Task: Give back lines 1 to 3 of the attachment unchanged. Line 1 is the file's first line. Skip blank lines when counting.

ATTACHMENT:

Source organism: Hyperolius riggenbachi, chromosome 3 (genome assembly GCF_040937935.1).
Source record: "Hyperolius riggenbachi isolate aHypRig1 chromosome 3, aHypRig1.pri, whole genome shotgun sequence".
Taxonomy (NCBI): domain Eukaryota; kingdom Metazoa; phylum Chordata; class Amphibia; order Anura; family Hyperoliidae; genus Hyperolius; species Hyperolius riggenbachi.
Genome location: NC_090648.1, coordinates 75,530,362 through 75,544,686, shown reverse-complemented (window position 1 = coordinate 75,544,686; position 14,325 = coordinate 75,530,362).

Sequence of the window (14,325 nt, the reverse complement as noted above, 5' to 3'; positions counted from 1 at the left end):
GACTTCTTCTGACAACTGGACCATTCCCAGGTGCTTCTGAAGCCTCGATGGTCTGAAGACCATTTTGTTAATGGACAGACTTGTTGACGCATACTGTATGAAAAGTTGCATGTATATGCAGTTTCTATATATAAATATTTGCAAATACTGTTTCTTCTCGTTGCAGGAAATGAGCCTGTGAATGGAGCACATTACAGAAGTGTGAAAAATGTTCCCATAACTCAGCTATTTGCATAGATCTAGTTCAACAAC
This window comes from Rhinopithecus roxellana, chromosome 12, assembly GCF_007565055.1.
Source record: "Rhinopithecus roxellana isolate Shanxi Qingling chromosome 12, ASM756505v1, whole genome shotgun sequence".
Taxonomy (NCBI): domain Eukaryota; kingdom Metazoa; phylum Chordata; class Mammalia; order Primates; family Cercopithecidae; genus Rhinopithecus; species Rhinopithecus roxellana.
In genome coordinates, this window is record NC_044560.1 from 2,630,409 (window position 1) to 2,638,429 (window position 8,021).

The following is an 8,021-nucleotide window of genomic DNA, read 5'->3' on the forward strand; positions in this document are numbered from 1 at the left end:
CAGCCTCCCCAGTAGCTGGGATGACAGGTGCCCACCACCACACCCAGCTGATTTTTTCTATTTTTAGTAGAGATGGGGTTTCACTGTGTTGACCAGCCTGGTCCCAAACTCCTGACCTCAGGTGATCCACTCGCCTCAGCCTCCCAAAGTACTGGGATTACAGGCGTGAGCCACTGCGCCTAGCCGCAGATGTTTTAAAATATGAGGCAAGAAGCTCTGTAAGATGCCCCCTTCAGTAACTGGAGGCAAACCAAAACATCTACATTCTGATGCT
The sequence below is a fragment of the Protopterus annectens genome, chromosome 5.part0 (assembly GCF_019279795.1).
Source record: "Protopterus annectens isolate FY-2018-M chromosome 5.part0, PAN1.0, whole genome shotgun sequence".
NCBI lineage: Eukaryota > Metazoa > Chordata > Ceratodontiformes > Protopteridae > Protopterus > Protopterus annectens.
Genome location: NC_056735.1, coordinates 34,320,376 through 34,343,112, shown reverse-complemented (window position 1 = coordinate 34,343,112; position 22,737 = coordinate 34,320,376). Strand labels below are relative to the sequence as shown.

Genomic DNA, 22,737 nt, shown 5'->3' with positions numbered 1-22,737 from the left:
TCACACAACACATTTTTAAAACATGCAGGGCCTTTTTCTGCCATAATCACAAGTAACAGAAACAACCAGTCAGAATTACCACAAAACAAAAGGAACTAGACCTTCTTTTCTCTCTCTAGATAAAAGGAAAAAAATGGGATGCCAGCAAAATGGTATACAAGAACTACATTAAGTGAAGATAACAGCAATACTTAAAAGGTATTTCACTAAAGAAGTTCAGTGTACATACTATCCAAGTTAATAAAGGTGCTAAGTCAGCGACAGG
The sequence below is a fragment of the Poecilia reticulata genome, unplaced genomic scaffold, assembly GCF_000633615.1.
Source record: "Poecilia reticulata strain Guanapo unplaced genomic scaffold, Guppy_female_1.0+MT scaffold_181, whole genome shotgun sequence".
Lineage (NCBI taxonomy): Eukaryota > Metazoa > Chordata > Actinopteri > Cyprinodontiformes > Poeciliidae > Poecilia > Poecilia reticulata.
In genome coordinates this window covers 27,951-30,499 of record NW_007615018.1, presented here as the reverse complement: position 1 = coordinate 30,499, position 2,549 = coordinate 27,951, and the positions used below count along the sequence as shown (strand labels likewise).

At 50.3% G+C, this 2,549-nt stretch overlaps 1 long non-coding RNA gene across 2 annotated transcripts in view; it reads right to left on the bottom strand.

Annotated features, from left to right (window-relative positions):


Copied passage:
Source organism: Hyperolius riggenbachi, chromosome 3 (genome assembly GCF_040937935.1).
Source record: "Hyperolius riggenbachi isolate aHypRig1 chromosome 3, aHypRig1.pri, whole genome shotgun sequence".
Taxonomy (NCBI): domain Eukaryota; kingdom Metazoa; phylum Chordata; class Amphibia; order Anura; family Hyperoliidae; genus Hyperolius; species Hyperolius riggenbachi.